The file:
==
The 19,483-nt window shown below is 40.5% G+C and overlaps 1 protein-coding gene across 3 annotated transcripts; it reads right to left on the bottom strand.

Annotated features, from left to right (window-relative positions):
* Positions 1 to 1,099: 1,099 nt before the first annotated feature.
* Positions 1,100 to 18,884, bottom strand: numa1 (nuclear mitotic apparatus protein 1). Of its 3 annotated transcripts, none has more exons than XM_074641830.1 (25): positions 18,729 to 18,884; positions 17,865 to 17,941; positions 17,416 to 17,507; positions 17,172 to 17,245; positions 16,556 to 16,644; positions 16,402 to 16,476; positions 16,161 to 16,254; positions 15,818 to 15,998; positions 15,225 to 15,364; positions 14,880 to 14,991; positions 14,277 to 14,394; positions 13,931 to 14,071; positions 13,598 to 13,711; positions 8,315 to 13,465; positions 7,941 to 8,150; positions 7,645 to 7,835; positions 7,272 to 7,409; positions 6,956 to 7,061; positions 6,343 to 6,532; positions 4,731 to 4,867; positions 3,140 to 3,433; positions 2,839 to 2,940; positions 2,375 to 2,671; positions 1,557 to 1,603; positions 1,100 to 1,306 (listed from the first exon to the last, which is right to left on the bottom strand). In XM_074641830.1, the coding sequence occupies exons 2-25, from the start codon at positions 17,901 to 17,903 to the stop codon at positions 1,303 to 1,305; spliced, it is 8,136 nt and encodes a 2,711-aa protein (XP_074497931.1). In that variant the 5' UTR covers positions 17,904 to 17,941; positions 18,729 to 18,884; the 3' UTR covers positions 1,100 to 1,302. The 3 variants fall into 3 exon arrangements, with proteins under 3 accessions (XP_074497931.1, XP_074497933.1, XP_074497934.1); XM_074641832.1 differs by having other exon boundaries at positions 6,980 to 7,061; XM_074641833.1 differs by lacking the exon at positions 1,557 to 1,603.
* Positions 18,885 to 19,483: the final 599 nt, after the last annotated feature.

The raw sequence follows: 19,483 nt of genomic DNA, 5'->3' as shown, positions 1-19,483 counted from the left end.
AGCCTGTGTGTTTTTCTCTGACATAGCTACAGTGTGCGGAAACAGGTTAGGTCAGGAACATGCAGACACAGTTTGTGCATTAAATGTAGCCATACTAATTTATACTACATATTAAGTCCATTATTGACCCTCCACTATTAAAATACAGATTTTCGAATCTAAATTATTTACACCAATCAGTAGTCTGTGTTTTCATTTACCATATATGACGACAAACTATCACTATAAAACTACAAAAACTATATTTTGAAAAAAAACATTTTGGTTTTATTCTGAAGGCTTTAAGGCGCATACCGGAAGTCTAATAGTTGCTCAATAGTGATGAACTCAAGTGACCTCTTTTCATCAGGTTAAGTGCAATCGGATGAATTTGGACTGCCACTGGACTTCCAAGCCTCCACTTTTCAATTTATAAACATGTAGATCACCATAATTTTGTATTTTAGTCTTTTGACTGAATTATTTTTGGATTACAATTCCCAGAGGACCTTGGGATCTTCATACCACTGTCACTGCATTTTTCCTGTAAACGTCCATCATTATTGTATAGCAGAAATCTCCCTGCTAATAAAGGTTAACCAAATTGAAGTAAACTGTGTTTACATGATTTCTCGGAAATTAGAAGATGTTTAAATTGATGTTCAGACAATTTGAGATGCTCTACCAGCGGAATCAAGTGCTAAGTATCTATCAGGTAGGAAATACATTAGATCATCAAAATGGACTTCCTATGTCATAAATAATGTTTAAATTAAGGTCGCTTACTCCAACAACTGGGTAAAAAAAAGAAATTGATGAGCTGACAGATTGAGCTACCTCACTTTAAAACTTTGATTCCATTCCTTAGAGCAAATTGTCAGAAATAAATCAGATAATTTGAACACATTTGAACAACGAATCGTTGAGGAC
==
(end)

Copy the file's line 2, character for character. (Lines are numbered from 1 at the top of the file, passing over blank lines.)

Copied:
Annotated features, from left to right (window-relative positions):